• This graphic shows 50% of the world's habitable land is used for agriculture
  • Only 1% of habitable land is urban and built-up

For much of human history, most of the world’s land was wilderness: forests, grasslands and shrubbery dominated its landscapes. Over the last few centuries, this has changed dramatically: wild habitats have been squeezed out by turning it into agricultural land.

If we rewind 1000 years, it is estimated that only 4 million square kilometers – less than 4% of the world’s ice-free and non-barren land area was used for farming.

In the visualization we see the breakdown of global land area today. 10% of the world is covered by glaciers, and a further 19% is barren land – deserts, dry salt flats, beaches, sand dunes, and exposed rocks. This leaves what we call ‘habitable land’. Half of all habitable land is used for agriculture.

This leaves only 37% for forests; 11% as shrubs and grasslands; 1% as freshwater coverage; and the remaining 1% – a much smaller share than many suspect – is built-up urban area which includes cities, towns, villages, roads and other human infrastructure.

There is also a highly unequal distribution of land use between livestock and crops for human consumption. If we combine pastures used for grazing with land used to grow crops for animal feed, livestock accounts for 77% of global farming land. While livestock takes up most of the world’s agricultural land it only produces 18% of the world’s calories and 37% of total protein.

The expansion of agriculture has been one of humanity’s largest impacts on the environment. It has transformed habitats and is one of the greatest pressures for biodiversity: of the 28,000 species evaluated to be threatened with extinction on the IUCN Red List, agriculture is listed as a threat for 24,000 of them. But we also know that we can reduce these impacts – both through dietary changes, by substituting some meat with plant-based alternatives and through technology advances. Crop yields have increased significantly in recent decades, meaning we have spared a lot of land from agricultural production: globally, to produce the same amount of crops as in 1961, we need only 30% of the farmland.

With solutions from both consumers and producers, we have an important opportunity to restore some of this farmland back to forests and natural habitats.

Image: Our World In Data

Footnotes

‘Barren land’ refers to land cover in which less than one-third of the area has vegetation or other cover; barren land typically has thin soil, sand or rocks and includes deserts, dry salt flats, beaches, sand dunes, and exposed rocks.

This data is sourced from the UN Food and Agriculture Organization. Other studies confirm this distribution of global land: in an analysis of how humans have transformed global land use in recent centuries, Ellis et al. (2010) found that by 2000, 55% of Earth’s ice-free (not simply habitable) land had been converted into cropland, pasture, and urban areas. This left only 45% as ‘natural’ or ‘semi-natural’ land.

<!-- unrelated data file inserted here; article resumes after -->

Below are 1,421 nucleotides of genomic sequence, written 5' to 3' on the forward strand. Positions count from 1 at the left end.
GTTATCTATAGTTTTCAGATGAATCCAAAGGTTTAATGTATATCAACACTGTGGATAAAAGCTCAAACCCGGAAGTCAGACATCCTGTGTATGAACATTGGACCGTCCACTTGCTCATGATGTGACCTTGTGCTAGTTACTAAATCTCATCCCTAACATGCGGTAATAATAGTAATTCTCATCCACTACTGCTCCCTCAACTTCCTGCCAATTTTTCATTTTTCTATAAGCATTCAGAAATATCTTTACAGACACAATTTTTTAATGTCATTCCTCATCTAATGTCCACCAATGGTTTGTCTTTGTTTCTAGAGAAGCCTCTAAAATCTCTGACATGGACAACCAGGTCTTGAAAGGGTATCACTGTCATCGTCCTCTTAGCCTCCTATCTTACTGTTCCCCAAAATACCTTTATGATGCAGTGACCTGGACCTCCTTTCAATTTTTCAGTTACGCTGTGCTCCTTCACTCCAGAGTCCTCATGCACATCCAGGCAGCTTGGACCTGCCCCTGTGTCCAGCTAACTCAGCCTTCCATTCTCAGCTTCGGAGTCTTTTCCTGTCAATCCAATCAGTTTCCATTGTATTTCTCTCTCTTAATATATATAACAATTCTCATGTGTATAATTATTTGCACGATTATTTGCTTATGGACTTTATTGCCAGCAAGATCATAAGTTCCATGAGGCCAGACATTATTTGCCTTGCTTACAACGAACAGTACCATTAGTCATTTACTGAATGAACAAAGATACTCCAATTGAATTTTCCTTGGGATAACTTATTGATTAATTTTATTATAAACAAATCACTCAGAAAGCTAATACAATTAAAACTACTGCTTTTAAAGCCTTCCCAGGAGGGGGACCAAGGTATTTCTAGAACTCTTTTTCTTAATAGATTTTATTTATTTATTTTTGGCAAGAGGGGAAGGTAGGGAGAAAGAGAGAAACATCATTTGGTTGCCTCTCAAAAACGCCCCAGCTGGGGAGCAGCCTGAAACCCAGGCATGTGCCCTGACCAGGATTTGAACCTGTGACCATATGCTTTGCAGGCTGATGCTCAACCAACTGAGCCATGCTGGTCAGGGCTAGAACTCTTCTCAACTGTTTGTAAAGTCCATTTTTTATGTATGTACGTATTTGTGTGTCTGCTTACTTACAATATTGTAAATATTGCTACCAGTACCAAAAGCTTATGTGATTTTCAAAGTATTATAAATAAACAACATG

Ellis, E. C., Klein Goldewijk, K., Siebert, S., Lightman, D., & Ramankutty, N. (2010). Anthropogenic transformation of the biomes, 1700 to 2000. Global Ecology and Biogeography, 19(5), 589-606.

The major uncertainties – and explanation for discrepancies – in these assessments is the allocation of ‘rangelands’: in some regions it can be difficult to accurately quantify how much of rangelands are used for grazing, and how much is free from human pressure. Despite this uncertainty, most analyses tend to converge on an estimate of close to half of habitable land being used for agriculture.

Poore, J., & Nemecek, T. (2018). Reducing food’s environmental impacts through producers and consumers. Science, 360(6392), 987-992.

The UN Food and Agriculture Organization (FAO) provide global statistics on crop and food production, supply chains, and food available for human consumption.

In 2013, the global average per capita energy availability from vegetal products was 2370 kilocalories per person per day, and 514kcal from animal products. Animal products therefore accounted for [514 / (514 + 2370) * 100] = 18% of the world’s calories.

The global average per capita protein availability from vegetal products was 49 grams per person per day, and 32g from animal products. Animal products therefore accounted for [32 / (32 + 49) * 100] = 39% of the world’s protein.

The figures given here are slightly lower for protein production (37% of the world total) because seafood from wild capture fisheries are not included (as they are not grown on terrestrial land).

The number of species evaluated and threatened with extinction on the IUCN Red List is available from their summary statistics found here. In 2019, 28,338 were listed as threatened with extinction. Species can be filtered by threat categories in the IUCN’s search function here. In 2019, 24,001 species were threatened by ‘agriculture and aquaculture’. Note that species can have multiple threats; this therefore does not mean agriculture was the only threat for such species.